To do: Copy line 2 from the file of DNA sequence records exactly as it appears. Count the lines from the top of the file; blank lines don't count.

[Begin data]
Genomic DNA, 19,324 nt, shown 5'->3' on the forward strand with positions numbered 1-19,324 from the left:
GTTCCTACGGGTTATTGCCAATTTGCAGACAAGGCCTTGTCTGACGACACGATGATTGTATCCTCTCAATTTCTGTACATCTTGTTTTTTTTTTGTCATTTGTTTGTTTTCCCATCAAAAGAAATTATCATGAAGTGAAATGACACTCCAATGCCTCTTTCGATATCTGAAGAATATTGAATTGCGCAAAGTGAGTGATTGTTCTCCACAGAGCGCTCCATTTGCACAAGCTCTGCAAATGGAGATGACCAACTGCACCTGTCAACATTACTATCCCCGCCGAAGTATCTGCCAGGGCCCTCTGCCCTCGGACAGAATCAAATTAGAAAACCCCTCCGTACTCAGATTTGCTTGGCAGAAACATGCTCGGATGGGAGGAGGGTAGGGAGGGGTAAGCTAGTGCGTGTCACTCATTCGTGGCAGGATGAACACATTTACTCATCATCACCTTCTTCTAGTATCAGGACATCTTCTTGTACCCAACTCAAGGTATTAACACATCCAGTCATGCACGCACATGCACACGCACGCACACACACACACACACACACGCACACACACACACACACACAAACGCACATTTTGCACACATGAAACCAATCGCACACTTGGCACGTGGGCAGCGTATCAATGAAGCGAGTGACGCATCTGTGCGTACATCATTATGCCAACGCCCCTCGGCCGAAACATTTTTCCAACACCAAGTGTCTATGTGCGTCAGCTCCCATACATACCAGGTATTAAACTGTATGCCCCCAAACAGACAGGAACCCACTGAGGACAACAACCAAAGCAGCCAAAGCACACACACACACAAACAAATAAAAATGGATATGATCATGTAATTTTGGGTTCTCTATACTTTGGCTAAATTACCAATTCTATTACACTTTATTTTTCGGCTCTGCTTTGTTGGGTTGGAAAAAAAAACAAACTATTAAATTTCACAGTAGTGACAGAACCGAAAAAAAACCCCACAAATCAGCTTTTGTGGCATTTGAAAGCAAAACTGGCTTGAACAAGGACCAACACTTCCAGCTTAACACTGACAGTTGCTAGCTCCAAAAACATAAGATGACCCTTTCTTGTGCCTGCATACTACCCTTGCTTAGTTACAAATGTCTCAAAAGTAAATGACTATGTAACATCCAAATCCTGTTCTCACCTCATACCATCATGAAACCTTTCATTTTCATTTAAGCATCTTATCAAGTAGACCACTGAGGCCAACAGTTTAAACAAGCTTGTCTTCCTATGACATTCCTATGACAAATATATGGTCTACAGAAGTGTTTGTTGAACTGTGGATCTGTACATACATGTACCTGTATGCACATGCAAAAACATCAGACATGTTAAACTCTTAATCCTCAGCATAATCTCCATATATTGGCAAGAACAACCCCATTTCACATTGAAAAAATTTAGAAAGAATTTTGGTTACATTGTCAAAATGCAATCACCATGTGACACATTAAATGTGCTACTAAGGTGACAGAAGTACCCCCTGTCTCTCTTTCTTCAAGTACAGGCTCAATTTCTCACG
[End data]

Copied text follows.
GTTCCTACGGGTTATTGCCAATTTGCAGACAAGGCCTTGTCTGACGACACGATGATTGTATCCTCTCAATTTCTGTACATCTTGTTTTTTTTTTGTCATTTGTTTGTTTTCCCATCAAAAGAAATTATCATGAAGTGAAATGACACTCCAATGCCTCTTTCGATATCTGAAGAATATTGAATTGCGCAAAGTGAGTGATTGTTCTCCACAGAGCGCTCCATTTGCACAAGCTCTGCAAATGGAGATGACCAACTGCACCTGTCAACATTACTATCCCCGCCGAAGTATCTGCCAGGGCCCTCTGCCCTCGGACAGAATCAAATTAGAAAACCCCTCCGTACTCAGATTTGCTTGGCAGAAACATGCTCGGATGGGAGGAGGGTAGGGAGGGGTAAGCTAGTGCGTGTCACTCATTCGTGGCAGGATGAACACATTTACTCATCATCACCTTCTTCTAGTATCAGGACATCTTCTTGTACCCAACTCAAGGTATTAACACATCCAGTCATGCACGCACATGCACACGCACGCACACACACACACACACACACGCACACACACACACACACACAAACGCACATTTTGCACACATGAAACCAATCGCACACTTGGCACGTGGGCAGCGTATCAATGAAGCGAGTGACGCATCTGTGCGTACATCATTATGCCAACGCCCCTCGGCCGAAACATTTTTCCAACACCAAGTGTCTATGTGCGTCAGCTCCCATACATACCAGGTATTAAACTGTATGCCCCCAAACAGACAGGAACCCACTGAGGACAACAACCAAAGCAGCCAAAGCACACACACACACAAACAAATAAAAATGGATATGATCATGTAATTTTGGGTTCTCTATACTTTGGCTAAATTACCAATTCTATTACACTTTATTTTTCGGCTCTGCTTTGTTGGGTTGGAAAAAAAAACAAACTATTAAATTTCACAGTAGTGACAGAACCGAAAAAAAACCCCACAAATCAGCTTTTGTGGCATTTGAAAGCAAAACTGGCTTGAACAAGGACCAACACTTCCAGCTTAACACTGACAGTTGCTAGCTCCAAAAACATAAGATGACCCTTTCTTGTGCCTGCATACTACCCTTGCTTAGTTACAAATGTCTCAAAAGTAAATGACTATGTAACATCCAAATCCTGTTCTCACCTCATACCATCATGAAACCTTTCATTTTCATTTAAGCATCTTATCAAGTAGACCACTGAGGCCAACAGTTTAAACAAGCTTGTCTTCCTATGACATTCCTATGACAAATATATGGTCTACAGAAGTGTTTGTTGAACTGTGGATCTGTACATACATGTACCTGTATGCACATGCAAAAACATCAGACATGTTAAACTCTTAATCCTCAGCATAATCTCCATATATTGGCAAGAACAACCCCATTTCACATTGAAAAAATTTAGAAAGAATTTTGGTTACATTGTCAAAATGCAATCACCATGTGACACATTAAATGTGCTACTAAGGTGACAGAAGTACCCCCTGTCTCTCTTTCTTCAAGTACAGGCTCAATTTCTCACG